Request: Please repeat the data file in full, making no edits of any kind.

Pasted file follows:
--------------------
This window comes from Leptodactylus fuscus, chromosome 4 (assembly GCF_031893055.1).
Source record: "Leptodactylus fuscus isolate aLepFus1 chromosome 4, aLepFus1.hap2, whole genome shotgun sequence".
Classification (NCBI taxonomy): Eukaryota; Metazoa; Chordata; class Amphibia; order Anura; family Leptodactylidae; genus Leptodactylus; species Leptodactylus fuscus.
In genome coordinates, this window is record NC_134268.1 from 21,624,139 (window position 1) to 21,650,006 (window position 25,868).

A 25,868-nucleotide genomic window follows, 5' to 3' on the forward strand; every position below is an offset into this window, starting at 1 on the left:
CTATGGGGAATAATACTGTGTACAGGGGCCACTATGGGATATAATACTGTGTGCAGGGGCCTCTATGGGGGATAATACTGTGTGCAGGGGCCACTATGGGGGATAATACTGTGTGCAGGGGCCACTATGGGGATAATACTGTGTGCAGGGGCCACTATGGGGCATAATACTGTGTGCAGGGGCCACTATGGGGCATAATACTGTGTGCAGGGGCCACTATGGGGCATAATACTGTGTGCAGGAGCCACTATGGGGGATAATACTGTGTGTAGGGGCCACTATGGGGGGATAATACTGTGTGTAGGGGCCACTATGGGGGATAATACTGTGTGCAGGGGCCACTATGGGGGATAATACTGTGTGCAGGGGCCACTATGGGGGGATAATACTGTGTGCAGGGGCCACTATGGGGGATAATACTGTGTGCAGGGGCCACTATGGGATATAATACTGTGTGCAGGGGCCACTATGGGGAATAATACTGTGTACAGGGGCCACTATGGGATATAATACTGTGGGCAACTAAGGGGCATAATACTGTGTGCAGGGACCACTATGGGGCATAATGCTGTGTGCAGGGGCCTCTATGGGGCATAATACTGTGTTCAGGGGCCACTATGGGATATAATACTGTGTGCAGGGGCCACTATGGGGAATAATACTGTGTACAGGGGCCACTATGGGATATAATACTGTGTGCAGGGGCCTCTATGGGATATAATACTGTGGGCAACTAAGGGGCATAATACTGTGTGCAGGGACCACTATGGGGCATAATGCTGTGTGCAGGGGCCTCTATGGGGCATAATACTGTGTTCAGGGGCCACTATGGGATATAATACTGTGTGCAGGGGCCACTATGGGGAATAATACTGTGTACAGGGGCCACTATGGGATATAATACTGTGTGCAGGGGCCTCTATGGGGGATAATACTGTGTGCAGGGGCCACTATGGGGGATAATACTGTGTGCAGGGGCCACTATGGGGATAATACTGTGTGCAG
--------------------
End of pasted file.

This window comes from Leptodactylus fuscus, chromosome 4 (assembly GCF_031893055.1).
Source record: "Leptodactylus fuscus isolate aLepFus1 chromosome 4, aLepFus1.hap2, whole genome shotgun sequence".
Classification (NCBI taxonomy): Eukaryota; Metazoa; Chordata; class Amphibia; order Anura; family Leptodactylidae; genus Leptodactylus; species Leptodactylus fuscus.
In genome coordinates, this window is record NC_134268.1 from 21,624,139 (window position 1) to 21,650,006 (window position 25,868).

A 25,868-nucleotide genomic window follows, 5' to 3' on the forward strand; every position below is an offset into this window, starting at 1 on the left:
CTATGGGGAATAATACTGTGTACAGGGGCCACTATGGGATATAATACTGTGTGCAGGGGCCTCTATGGGGGATAATACTGTGTGCAGGGGCCACTATGGGGGATAATACTGTGTGCAGGGGCCACTATGGGGATAATACTGTGTGCAGGGGCCACTATGGGGCATAATACTGTGTGCAGGGGCCACTATGGGGCATAATACTGTGTGCAGGGGCCACTATGGGGCATAATACTGTGTGCAGGAGCCACTATGGGGGATAATACTGTGTGTAGGGGCCACTATGGGGGGATAATACTGTGTGTAGGGGCCACTATGGGGGATAATACTGTGTGCAGGGGCCACTATGGGGGATAATACTGTGTGCAGGGGCCACTATGGGGGGATAATACTGTGTGCAGGGGCCACTATGGGGGATAATACTGTGTGCAGGGGCCACTATGGGATATAATACTGTGTGCAGGGGCCACTATGGGGAATAATACTGTGTACAGGGGCCACTATGGGATATAATACTGTGGGCAACTAAGGGGCATAATACTGTGTGCAGGGACCACTATGGGGCATAATGCTGTGTGCAGGGGCCTCTATGGGGCATAATACTGTGTTCAGGGGCCACTATGGGATATAATACTGTGTGCAGGGGCCACTATGGGGAATAATACTGTGTACAGGGGCCACTATGGGATATAATACTGTGTGCAGGGGCCTCTATGGGATATAATACTGTGGGCAACTAAGGGGCATAATACTGTGTGCAGGGACCACTATGGGGCATAATGCTGTGTGCAGGGGCCTCTATGGGGCATAATACTGTGTTCAGGGGCCACTATGGGATATAATACTGTGTGCAGGGGCCACTATGGGGAATAATACTGTGTACAGGGGCCACTATGGGATATAATACTGTGTGCAGGGGCCTCTATGGGGGATAATACTGTGTGCAGGGGCCACTATGGGGGATAATACTGTGTGCAGGGGCCACTATGGGGATAATACTGTGTGCAG